Manhattan Happenings, Week of Aug. 8, 2019




Poets House Showcase: The 27th Annual Poets House Showcase runs until Sat., Aug 17, at Poets House’s Battery Park City home. The Showcase is a free exhibit featuring more than 3,300 books of poetry published by more than 800 presses over the previous 18 months. At Poets House, Elizabeth Kray Hall, 10 River Terrace. Free. Find more information at www.poetshouse.org.


“Under Siege,” a dance-theater work by Yang Liping, is among the final Mostly Mozart shows this week.


Lincoln Center’s Mostly Mozart series ends Sat., Aug. 10, so there are a few more chances to see performances. The dance-theater work “Under Siege,” by celebrated choreographer Yang Liping, explores war and power, betrayal and passion, from Aug. 8 to Aug. 10, at 7:30 p.m., at David Geffen Hall. In “Mozart à la Haydn,” pianist Steven Osborne joins Louis Langrée and the Festival Orchestra in a festive farewell to summer, on Aug. 9 and Aug. 10, at 7:30 p.m., in Geffen Hall. For more information, visit http://www.lincolncenter.org/mostly-mozart-festival .

Harlem Week: This annual event, now in its 45th year, has become one of the nation’s largest cultural events, and this year will have 100-plus events, including conferences, seminars, sports, music, food, dance and more. Summer Stage in Harlem is THE palce to be on Thursday nights, with “Broadway Night” on Aug. 8 and “Memphis Harlem” on Aug. 15, from 5 p.m. to 8 p.m., at the Adam Clayton Powell Office Building, at 163 W. 125th St., at the corner of Adam Clayton Powell Jr. Boulevard.

First Draft: A weekly reading series with a DJ, hosted by Urban Word NYC. First Draft is a free, uncensored, open mic for all ages, encouraging artistic expression, experimentation and development across all genres. At the northern end of Herald Square Park, at 34th St. and Sixth Ave., next to the Bellringers statue. Tues., Aug. 13, from 5:30 p.m. to 7:30 p.m.



Unseen Oceans at the Museum of Natural History: With the use of 21st-century technologies like robotics, satellite monitoring and more, scientists are revealing the unseen habitats of the oceans’ most mysterious animals and mapping remote, inhospitable areas in unprecedented detail. The museum exhibit, at 79th St. and Central Park West, includes an immersive gallery with a 180-degree screen. Tickets can be purchased on the museum’s Web site, www.amnh.org, and are part of museum general admission. Running until Fri., Aug. 16.


The secrets of Jay Maisel’s former building at Bowery and Spring St. — and of Maisel himself — are revealed in the new documentary “Jay Myself.”


“Jay Myself”: The Bank — a six-floor, 36,000-square-foot, 100-year-old landmarked building — sits on the corner of the Bowery and Spring St. For decades, it was draped in mystery, graffiti-covered, with boarded-up windows. Inside of it, from 1966, renowned photographer/artist Jay Maisel inhabited a thriving artist’s paradise. A successful commercial photographer and prolific art photographer, Maisel is also an obsessive collector of objects that have inspired him. “Jay Myself” chronicles his monumental move out of his 72-room home following its sale, the largest private real estate deal in New York City history. With humor and awe, Stephen Wilkes captures Maisel’s half-century of collecting — having had the room to save and exhibit every last thing he found beautiful, strange or (potentially) useful. Through Tues., Aug. 13, at Film Forum, 209 W. Houston St. Tickets, $15, can be pruchased through the Film Forum Web site, filmforum.org.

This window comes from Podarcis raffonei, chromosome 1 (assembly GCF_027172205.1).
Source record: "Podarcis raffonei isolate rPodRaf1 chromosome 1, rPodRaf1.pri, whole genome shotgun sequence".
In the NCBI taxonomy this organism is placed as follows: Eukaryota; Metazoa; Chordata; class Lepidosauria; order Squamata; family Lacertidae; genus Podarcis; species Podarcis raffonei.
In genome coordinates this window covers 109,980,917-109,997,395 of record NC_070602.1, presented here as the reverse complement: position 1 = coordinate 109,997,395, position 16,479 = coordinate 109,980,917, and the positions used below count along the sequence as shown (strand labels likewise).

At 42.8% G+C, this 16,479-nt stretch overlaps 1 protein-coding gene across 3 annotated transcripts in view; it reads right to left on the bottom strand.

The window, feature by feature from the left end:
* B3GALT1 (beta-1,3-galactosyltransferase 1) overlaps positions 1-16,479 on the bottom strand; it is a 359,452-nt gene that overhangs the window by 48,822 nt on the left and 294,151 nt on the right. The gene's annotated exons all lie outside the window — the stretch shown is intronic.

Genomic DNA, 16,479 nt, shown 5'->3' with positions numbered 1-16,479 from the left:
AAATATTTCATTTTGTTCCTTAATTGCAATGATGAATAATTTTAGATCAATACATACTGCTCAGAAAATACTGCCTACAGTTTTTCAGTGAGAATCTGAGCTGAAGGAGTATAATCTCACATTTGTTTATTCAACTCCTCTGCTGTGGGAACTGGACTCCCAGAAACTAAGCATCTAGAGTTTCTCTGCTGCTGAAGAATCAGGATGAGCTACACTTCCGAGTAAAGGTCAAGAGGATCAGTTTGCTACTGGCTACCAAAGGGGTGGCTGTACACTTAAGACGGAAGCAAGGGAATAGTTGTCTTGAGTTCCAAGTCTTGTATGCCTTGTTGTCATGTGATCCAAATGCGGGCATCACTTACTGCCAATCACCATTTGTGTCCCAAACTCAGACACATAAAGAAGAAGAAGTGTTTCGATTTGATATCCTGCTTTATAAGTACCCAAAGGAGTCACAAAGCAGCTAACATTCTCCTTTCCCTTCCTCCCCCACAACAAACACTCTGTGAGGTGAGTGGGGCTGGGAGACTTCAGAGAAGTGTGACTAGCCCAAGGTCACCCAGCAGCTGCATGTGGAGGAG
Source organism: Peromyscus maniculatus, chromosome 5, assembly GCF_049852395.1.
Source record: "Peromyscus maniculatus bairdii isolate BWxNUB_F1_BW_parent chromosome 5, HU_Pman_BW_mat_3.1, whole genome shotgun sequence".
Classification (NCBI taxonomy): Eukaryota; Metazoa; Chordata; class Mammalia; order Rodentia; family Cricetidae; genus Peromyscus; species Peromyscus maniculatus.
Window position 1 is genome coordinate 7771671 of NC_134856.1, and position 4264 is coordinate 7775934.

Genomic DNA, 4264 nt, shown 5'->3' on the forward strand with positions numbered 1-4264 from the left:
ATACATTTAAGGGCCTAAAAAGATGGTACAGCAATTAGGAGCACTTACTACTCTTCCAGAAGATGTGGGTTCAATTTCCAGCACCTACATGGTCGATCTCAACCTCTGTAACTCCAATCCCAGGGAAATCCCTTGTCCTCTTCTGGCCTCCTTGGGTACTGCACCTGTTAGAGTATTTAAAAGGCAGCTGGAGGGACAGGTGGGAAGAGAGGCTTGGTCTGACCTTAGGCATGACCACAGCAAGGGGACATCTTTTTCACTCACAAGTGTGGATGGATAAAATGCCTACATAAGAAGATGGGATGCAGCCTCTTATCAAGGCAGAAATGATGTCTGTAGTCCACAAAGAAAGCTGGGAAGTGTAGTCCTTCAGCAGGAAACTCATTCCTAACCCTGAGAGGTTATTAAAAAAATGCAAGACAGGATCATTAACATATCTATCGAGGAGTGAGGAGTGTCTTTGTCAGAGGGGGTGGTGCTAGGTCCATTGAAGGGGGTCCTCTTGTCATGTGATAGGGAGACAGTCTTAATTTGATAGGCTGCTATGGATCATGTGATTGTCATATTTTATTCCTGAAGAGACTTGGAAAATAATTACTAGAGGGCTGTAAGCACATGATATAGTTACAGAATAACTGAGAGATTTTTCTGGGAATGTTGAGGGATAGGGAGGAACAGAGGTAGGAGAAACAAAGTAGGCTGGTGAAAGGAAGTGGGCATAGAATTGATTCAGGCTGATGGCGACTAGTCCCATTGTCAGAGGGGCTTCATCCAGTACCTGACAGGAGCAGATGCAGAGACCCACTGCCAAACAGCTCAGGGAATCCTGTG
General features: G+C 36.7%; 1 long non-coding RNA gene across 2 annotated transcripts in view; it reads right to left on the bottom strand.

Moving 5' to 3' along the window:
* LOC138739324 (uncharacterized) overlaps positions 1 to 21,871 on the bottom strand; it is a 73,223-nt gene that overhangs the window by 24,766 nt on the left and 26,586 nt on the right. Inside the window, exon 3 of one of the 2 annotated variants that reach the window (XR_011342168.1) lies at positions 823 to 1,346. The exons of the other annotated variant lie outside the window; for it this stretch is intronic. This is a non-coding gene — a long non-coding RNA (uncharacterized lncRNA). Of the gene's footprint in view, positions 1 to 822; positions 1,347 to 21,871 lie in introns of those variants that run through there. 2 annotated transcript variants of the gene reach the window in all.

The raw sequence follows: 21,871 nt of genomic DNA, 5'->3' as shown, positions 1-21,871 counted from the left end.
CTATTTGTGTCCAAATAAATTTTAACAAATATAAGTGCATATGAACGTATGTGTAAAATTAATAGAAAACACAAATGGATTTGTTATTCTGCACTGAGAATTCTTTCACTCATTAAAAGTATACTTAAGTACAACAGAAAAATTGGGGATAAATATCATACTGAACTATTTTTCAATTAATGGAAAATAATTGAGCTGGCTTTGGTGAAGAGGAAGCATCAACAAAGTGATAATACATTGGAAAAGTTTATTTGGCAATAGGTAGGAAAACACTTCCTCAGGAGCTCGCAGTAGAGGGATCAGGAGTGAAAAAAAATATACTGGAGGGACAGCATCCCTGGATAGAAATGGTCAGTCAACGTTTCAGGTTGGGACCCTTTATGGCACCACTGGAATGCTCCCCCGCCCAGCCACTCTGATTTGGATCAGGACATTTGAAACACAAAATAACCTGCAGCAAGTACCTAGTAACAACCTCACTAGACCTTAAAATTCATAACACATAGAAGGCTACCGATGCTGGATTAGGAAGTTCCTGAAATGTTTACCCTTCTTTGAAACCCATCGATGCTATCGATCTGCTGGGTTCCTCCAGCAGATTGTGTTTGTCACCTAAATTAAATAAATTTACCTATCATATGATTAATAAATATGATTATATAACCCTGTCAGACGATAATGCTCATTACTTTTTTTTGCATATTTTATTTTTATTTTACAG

“Black Panther”: Take an action-packed trip to the kingdom of Wakanda as the Central Park Conservancy presents this popular 2018 Marvel comic-book-inspired sci-fi film on Thurs., Aug. 15. Gates open at 6:30 p.m. and film starts at dusk. Located in Central Park at the landscape between Sheep Meadow and the 72nd St. Cross Drive.



Silent Music,” by Kara Smith, is a mixed-media exhibit that investigates the codes and patterns of player-piano music rolls. The show focuses on how sounds can be experienced visually in a variety of tactile mediums, plus pushes the barriers of language and communication in new directions. Curated by Brooklyn-based artist and curator Sara Jones, the exhibit includes paintings, prints and fiber arts, as well as a sound piece by Berkshire-based musician Wes Buckley. Free. Closing reception Sat. Aug 10, 4 p.m. to 6 p.m., at 266 W. 37th St.



Central Park Tour: “Heart of the Park: Walk straight through the heart of Central Park on this east-to-west tour led by Central Park Conservancy guides. Enjoy all the scenic, sculptural and architectural elements the park has to offer. Highlights include Conservatory Water (model-boat pond), Loeb Boathouse, Bethesda Terrace, Bow Bridge, Cherry Hill, The Lake and Strawberry Fields. Fri., Aug. 9, noon to 1:30 p.m. Meet at the Samuel F.B. Morse statue (inside the park, at 72nd St. and Fifth Ave.). Tour ends at 72nd St. and Central Park West.

“Rats, Bats and Pigeons, Oh My!” New York City is home to an amazing abundance of wildlife. In this New York City Naturalist Club event, Urban Park Rangers will guide you to the best wildlife viewing spots in the urban jungle. Sat., Aug. 10, 11 a.m. to 12:30 p.m. Meet at Tompkins Square Park at Avenue A and St. Mark’s Place.

Basic canoeing: Learn the crucial “J” stroke and the “bow sweep,” and — even more importantly — how not to tip over! Urban Park Rangers will teach introductory canoeing for ages 8 years and older, though all skill levels are welcome. Participation in a mandatory safety review led by a trained Ranger is required. First come, first served. The line to participate may be closed before 12:30 p.m. due to demand. Sun., Aug. 11, 11 a.m. to 12:30 p.m, at Central Park’s Harlem Meer, at 110th St. and Lenox Ave.

AMNY Newsletter

Eat it. Drink it. Do it. Tackle the city, with our help.